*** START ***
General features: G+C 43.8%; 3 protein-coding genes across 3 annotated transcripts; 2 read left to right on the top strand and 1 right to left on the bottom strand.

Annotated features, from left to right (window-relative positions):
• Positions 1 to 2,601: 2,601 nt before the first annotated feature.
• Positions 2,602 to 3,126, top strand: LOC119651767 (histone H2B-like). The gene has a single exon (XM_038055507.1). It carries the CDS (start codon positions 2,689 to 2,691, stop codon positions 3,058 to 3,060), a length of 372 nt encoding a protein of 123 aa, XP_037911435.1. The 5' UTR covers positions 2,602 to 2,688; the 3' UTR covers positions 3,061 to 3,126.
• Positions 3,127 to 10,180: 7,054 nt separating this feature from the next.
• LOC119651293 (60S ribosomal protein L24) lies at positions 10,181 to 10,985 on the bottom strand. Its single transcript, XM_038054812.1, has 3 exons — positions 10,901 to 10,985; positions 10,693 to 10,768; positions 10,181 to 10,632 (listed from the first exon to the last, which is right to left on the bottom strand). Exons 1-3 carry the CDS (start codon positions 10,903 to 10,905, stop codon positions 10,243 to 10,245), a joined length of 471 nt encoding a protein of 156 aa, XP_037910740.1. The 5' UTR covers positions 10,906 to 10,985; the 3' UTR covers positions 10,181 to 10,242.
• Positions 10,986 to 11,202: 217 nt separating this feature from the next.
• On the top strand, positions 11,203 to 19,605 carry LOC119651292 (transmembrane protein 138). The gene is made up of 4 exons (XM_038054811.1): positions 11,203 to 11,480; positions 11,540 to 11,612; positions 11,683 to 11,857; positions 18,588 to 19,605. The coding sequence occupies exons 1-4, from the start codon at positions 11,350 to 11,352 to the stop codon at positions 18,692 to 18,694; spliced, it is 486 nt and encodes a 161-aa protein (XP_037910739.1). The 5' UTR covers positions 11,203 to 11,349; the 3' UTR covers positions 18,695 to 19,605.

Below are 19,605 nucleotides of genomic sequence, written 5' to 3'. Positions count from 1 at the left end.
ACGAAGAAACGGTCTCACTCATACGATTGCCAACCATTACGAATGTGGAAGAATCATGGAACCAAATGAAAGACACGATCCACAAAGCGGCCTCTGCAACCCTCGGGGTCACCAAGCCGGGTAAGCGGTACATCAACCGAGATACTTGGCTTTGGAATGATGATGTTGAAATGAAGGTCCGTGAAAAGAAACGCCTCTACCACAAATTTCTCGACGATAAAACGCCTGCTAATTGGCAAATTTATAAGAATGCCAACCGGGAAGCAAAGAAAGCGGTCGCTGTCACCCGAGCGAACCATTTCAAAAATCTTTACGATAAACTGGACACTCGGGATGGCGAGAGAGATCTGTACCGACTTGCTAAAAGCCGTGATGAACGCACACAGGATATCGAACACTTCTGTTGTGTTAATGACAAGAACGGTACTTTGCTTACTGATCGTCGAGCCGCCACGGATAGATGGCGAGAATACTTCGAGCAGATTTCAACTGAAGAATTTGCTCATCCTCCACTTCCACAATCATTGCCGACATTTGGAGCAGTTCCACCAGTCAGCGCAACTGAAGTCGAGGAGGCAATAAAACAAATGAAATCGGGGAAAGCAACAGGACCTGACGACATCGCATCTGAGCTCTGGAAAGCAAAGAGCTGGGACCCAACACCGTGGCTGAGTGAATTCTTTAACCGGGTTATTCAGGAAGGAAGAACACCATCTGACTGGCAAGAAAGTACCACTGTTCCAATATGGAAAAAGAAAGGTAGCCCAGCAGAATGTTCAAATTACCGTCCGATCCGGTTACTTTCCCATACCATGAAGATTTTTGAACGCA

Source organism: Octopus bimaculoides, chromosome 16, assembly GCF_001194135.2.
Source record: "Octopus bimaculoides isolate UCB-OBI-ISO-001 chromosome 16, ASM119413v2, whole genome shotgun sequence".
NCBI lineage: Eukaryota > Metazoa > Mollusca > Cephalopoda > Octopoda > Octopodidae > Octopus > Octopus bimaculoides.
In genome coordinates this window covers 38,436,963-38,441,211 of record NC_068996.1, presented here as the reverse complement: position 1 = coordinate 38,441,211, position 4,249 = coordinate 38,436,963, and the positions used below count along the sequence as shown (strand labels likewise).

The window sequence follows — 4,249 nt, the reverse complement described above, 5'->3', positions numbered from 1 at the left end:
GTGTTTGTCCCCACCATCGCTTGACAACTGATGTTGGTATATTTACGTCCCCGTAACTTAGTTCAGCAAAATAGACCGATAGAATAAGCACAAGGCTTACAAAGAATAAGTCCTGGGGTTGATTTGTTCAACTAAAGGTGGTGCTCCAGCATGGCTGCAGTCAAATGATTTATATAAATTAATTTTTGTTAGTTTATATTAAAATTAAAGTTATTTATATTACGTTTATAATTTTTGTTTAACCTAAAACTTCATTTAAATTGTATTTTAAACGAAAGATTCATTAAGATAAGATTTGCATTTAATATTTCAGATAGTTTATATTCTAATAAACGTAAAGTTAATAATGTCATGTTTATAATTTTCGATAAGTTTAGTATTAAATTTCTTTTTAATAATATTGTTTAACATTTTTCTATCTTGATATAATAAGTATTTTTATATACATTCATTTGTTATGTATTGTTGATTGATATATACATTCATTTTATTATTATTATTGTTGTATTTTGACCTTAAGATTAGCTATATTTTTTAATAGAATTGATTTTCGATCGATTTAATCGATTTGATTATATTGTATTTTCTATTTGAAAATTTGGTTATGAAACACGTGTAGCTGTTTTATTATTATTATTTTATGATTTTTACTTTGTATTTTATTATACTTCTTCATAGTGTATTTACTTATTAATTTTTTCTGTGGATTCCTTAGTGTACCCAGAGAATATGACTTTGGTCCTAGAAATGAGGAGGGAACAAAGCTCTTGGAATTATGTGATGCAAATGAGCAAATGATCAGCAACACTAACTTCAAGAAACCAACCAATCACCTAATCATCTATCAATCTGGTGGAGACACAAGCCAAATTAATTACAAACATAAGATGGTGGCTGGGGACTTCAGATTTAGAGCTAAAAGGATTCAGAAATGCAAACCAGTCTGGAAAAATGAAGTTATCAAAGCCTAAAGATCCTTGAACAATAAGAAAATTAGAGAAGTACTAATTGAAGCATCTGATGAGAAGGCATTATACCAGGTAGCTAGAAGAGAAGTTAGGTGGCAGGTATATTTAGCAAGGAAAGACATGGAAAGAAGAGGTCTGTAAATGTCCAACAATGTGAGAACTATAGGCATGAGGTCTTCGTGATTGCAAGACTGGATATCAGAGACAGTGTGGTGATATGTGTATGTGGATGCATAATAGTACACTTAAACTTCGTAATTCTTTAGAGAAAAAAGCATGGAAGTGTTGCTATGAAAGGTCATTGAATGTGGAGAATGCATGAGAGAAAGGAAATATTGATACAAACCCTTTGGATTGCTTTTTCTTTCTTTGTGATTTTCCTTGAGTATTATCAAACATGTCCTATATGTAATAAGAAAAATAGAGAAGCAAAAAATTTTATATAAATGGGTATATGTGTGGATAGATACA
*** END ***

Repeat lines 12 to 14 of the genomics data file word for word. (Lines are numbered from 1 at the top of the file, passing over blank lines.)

Source record: "Octopus bimaculoides isolate UCB-OBI-ISO-001 chromosome 16, ASM119413v2, whole genome shotgun sequence".
NCBI lineage: Eukaryota > Metazoa > Mollusca > Cephalopoda > Octopoda > Octopodidae > Octopus > Octopus bimaculoides.
In genome coordinates this window covers 38,436,963-38,441,211 of record NC_068996.1, presented here as the reverse complement: position 1 = coordinate 38,441,211, position 4,249 = coordinate 38,436,963, and the positions used below count along the sequence as shown (strand labels likewise).